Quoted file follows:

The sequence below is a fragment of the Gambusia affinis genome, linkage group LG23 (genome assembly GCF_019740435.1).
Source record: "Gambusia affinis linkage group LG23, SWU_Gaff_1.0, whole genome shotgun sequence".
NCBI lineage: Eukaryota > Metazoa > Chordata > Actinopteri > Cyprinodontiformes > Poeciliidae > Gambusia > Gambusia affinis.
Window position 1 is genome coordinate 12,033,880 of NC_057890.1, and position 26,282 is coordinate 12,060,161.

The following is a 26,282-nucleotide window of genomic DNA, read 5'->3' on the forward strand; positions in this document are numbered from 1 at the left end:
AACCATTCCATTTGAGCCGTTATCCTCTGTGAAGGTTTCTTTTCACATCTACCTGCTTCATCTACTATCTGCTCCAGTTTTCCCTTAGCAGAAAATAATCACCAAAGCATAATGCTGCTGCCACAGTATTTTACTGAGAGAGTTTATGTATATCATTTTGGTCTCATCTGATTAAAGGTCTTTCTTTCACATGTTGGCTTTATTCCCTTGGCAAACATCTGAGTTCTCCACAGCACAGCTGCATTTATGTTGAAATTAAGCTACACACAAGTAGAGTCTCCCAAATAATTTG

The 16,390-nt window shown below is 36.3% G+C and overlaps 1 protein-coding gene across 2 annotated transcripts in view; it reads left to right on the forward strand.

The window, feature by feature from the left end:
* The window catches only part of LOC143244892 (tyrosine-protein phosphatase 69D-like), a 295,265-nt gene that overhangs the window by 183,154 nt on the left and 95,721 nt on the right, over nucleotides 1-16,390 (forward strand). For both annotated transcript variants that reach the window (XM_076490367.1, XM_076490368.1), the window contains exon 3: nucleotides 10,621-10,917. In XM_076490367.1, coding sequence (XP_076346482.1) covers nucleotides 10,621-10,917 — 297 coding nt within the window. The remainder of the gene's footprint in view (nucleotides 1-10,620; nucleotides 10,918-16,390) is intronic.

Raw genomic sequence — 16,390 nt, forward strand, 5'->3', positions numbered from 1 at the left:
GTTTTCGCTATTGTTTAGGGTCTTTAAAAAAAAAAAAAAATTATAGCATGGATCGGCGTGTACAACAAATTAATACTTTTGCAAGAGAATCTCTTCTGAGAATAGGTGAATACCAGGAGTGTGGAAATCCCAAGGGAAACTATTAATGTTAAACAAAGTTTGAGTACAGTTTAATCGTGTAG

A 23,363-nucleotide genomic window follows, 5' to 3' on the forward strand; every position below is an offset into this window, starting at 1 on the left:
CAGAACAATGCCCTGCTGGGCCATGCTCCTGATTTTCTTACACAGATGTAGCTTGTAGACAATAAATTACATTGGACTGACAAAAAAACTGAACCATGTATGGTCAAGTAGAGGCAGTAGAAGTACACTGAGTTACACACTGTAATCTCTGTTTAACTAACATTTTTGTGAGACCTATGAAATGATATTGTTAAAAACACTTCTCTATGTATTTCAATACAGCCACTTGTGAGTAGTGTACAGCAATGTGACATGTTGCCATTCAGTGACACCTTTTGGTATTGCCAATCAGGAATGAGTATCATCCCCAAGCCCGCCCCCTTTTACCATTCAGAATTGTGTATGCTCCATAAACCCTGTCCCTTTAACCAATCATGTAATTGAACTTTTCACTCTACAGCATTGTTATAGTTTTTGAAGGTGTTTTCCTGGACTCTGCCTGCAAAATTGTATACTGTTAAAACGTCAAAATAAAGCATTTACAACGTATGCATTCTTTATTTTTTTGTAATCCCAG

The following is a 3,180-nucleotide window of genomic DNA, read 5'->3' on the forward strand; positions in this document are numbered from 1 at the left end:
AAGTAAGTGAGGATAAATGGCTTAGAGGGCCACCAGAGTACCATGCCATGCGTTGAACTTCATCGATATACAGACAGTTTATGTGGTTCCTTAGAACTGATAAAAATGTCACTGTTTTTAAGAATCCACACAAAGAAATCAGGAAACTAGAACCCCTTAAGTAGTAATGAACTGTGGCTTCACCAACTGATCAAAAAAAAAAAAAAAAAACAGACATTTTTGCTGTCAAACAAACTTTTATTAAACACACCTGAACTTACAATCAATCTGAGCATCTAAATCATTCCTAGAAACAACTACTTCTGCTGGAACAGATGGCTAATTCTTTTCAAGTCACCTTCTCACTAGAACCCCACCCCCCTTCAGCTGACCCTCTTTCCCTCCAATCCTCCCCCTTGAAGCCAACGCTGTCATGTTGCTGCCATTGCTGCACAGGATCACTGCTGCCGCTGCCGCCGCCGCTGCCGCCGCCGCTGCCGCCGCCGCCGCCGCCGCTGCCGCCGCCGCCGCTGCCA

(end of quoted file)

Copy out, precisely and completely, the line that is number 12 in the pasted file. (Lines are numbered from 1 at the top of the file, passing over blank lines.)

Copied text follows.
A 23,363-nucleotide genomic window follows, 5' to 3' on the forward strand; every position below is an offset into this window, starting at 1 on the left: